As far as a limit:  You shouldn't be trying to send more than 1500 bytes at a time (the Maximum Transmission Unit (MTU) over most networks.  Although, I would suspect PodSixNet would handle that transparently, but I didn't check.
    
    Give the above a thought and let me know how it goes.
  • There's only one client allowed so that shouldn't matter.  I assumed that it must be the fact that the calls are not waiting for stuff to go through before moving on, and that the client was missing some of the incoming data that way (the server was sending it as I tested, but teh client was not getting it) because it was not waiting for the server's info to all come in, but was instead busy trying to do its own data sending to the server.  <div>

    </div><div>I was able to fix the problem by having the client and server do their networking stuff one at a time, such that they wait for each other to be done with sending stuff stuff before sending their own information.  Since it's a turn-based game this works.  I didn't do this originally because the data sent back and forth was independent and I thought it would be faster to have both client and server send to each other at the same time, but apparently when sending a ton of data that way, it doesn't work.  Still haven't tested it with high latency (ran both server and client on same machine) but it seems all the data is getting transferred now.</div><div>

    </div><div>I think all of the networking features in my game are working now :)  Thanks again for the help and the amazing tutorial, I didn't think it would only take such a short time to get the multiplayer operational!</div>

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  • What's the difference between a TCP protocol module and a UDP one?

  • Juryiel

    Glad to hear!

    Guif0DA

    TCP is connection oriented, stateful, and reliable. Packets are sequenced and arrive in order. If a packet is dropped by the target computer all other packets must wait in a queue until the dropped one is resent and processed. Thus why TCP is not ideal for fast online games.

    UDP is connectionless and unreliable. In the scenario above, UDP would not have a problem as the next packet (technicaly a datagram) would be processed immediately. Most game engines have an additional layer on top of UDP to add some reliability and statefullness, when needed.

  • Hi everyone!

    First of all, networking is a new thing for me.

    scidave wrote:

    "Adding text based online using PodSixNet would be as simple as taking the chat example and expanding it a little bit.

    The only part that isn't easy is initiating connections with your opponents. Right now you need a internet facing server (or you have to manually configure port forwarding on your computer)..."

    Who need to set up 'port forwarding'? The server, the clients, or both...

    What is an 'internet facing server'? (related to construct+PodSixNet)

    Do I have to pay for it?

    Thanks for reading this post.

  • Only the server needs to have port forwarding setup.

    An internet facing server is an computer that can be accessed from the internet by IP address or Domain name. It could be your home computer (where you enable port forwarding on your router) or it could be a dedicated server.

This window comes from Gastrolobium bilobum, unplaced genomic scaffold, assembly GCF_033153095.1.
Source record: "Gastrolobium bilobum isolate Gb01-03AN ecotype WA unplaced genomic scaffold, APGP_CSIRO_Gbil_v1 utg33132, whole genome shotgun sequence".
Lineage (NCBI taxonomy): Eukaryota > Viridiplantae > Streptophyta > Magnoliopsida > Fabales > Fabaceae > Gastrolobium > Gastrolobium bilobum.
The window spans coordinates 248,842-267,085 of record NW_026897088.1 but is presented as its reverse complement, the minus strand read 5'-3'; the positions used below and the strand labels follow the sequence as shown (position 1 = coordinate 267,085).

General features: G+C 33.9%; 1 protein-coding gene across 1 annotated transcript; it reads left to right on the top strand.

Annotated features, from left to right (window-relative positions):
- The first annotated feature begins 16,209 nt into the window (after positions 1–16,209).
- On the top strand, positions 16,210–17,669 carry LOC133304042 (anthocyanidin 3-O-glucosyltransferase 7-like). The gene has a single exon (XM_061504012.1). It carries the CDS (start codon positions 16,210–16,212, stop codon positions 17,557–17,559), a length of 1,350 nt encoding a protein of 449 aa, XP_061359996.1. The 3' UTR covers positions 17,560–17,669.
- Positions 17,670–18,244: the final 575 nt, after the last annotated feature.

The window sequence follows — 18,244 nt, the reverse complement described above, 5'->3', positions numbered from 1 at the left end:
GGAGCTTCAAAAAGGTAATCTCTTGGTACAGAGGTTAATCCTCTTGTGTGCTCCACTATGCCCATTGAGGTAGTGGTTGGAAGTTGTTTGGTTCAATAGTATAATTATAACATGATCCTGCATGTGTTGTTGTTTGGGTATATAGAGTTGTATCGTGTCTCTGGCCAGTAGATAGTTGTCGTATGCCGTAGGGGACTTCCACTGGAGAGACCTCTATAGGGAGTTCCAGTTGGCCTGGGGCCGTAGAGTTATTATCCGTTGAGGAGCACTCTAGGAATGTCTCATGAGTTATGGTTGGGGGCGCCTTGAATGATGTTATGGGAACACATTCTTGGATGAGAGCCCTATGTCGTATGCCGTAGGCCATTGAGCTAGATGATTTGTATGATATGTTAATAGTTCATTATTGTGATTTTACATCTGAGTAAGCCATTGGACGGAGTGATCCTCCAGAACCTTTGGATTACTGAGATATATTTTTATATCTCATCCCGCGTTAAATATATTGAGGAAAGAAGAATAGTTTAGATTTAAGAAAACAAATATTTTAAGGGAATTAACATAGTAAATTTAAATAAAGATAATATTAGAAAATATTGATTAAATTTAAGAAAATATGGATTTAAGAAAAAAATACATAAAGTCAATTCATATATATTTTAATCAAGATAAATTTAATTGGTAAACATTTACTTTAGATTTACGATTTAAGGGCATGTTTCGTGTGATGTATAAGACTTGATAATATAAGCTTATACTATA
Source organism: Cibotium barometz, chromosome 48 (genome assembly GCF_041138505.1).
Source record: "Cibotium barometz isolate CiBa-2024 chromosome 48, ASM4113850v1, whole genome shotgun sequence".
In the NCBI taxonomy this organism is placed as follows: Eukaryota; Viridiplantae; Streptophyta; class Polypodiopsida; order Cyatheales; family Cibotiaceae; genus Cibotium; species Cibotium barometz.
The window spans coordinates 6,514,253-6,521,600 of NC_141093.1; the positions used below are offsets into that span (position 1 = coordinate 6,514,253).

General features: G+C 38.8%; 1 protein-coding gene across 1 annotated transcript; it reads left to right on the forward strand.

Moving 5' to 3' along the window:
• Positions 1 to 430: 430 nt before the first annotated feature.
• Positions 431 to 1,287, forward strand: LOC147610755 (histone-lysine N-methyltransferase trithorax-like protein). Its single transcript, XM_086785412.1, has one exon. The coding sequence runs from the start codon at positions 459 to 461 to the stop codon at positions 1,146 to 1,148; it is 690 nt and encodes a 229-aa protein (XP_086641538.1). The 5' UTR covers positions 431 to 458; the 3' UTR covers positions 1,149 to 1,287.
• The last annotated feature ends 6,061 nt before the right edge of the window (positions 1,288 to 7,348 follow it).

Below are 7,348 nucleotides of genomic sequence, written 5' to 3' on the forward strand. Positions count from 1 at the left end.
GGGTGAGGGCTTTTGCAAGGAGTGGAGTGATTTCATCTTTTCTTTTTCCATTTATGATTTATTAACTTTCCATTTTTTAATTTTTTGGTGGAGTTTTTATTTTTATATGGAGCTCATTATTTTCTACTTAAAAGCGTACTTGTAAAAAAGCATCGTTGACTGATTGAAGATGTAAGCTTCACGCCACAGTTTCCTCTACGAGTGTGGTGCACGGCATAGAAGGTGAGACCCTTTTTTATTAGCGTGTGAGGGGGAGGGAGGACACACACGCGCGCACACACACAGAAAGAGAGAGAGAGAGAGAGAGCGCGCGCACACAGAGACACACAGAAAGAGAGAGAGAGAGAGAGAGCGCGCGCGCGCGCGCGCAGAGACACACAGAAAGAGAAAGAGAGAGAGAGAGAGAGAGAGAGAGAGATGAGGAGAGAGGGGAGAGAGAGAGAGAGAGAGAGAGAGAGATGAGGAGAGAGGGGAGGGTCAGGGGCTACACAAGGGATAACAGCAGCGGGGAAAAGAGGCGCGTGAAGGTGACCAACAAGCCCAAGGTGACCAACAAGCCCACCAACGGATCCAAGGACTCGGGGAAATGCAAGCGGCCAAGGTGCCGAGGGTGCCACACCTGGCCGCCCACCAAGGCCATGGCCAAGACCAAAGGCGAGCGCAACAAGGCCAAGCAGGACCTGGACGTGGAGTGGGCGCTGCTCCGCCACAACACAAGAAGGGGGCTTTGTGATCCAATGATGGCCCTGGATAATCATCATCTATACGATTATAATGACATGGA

You don't need to pay if you want to go the simple port forwarding approach.

    Here is a link that shows port forwarding:

    associatedcontent.com/article/1556120/how_to_enable_port_forwarding_on_a.html

  • Does this work with C2, or just Construct?

  • WonkaVee

    Just Construct Classic <img src="smileys/smiley6.gif" border="0" align="middle" />

  • It is pretty interesting though, this makes me want to load up CC and experiment.

    Anyone has any brief information on how secure this is? The speed? comparison to other networking sockets etc.

  • Hey Rory,

    PodSixNet is fairly efficient since it has a built in encoder/serialization. It is only TCP so isn't going to be useful for shooters or other fast real-time gaming. You can host the server (if you want to only use Python) on any system that supports Python (Linux, Windows, etc).

    I'm not sure what you mean by secure..it can be made as secure from cheating based on how much you host on the server and what type of checking you program in.

    If you are interested in faster performance look at the Plugin I made as a wrapper around Enet. It is posted in the work in progress plugin section. I will warn you that there are some bugs so it is not as stable as PodSixNet, but it is based on UDP so is much faster. It could be made even faster if compression was added.

  • Hey Rory,

    PodSixNet is fairly efficient since it has a built in encoder/serialization. It is only TCP so isn't going to be useful for shooters or other fast real-time gaming. You can host the server (if you want to only use Python) on any system that supports Python (Linux, Windows, etc).

    I'm not sure what you mean by secure..it can be made as secure from cheating based on how much you host on the server and what type of checking you program in.

    If you are interested in faster performance look at the Plugin I made as a wrapper around Enet. It is posted in the work in progress plugin section. I will warn you that there are some bugs so it is not as stable as PodSixNet, but it is based on UDP so is much faster. It could be made even faster if compression was added.

    I am new to this and have admittedly yet to tackle what networking library I would use with Python, I will get to that I'm getting my object tracking sorted first, however I'd wonder why you think compression would increase the speed? This is not a problem of bandwidth but with latency?

    Anyway I very much appreciate your posts, I will start with this when I get to networking